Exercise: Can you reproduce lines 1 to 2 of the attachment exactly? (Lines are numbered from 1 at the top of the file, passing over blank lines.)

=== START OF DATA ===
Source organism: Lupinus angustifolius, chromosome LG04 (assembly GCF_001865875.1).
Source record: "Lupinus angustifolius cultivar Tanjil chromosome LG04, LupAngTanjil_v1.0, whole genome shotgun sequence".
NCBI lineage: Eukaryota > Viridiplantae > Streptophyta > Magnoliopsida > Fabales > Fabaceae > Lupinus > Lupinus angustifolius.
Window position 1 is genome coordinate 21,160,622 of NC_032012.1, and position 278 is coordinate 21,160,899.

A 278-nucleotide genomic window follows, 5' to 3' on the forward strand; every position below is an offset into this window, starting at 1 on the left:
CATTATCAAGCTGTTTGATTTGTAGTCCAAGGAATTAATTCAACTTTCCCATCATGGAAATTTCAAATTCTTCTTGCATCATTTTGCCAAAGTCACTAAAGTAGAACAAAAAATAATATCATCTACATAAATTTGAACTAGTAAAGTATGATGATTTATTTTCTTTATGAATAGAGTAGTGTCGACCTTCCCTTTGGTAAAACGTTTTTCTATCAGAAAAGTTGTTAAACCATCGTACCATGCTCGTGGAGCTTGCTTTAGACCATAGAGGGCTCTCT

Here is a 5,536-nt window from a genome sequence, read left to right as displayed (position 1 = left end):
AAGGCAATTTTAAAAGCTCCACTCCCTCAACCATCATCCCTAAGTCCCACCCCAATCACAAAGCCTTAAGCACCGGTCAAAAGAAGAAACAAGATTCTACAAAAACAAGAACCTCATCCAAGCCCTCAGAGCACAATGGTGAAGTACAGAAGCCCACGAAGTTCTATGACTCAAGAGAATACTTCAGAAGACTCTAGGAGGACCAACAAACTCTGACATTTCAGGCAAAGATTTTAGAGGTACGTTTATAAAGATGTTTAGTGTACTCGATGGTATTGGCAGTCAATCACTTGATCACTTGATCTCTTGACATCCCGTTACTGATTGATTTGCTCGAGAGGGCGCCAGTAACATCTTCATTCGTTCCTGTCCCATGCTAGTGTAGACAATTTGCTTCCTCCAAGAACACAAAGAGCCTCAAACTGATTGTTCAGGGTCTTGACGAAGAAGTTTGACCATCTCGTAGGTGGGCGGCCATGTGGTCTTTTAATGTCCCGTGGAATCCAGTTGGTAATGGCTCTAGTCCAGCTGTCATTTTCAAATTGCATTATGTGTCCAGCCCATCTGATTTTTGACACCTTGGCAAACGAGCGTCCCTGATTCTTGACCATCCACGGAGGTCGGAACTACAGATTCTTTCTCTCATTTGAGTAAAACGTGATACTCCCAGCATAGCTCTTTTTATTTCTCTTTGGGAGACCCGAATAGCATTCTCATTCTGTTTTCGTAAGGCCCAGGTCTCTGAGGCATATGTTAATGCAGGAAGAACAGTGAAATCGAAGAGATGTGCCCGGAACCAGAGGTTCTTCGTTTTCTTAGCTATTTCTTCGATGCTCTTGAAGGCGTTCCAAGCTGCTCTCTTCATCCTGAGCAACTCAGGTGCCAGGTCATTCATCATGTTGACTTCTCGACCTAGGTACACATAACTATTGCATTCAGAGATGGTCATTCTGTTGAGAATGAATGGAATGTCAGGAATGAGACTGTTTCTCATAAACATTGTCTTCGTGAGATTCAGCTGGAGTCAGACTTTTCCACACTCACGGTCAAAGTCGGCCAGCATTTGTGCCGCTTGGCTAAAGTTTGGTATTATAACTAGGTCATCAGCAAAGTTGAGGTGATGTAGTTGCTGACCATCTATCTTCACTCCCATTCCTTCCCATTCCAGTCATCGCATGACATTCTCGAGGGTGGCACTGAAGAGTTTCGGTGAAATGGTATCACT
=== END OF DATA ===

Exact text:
Source organism: Lupinus angustifolius, chromosome LG04 (assembly GCF_001865875.1).
Source record: "Lupinus angustifolius cultivar Tanjil chromosome LG04, LupAngTanjil_v1.0, whole genome shotgun sequence".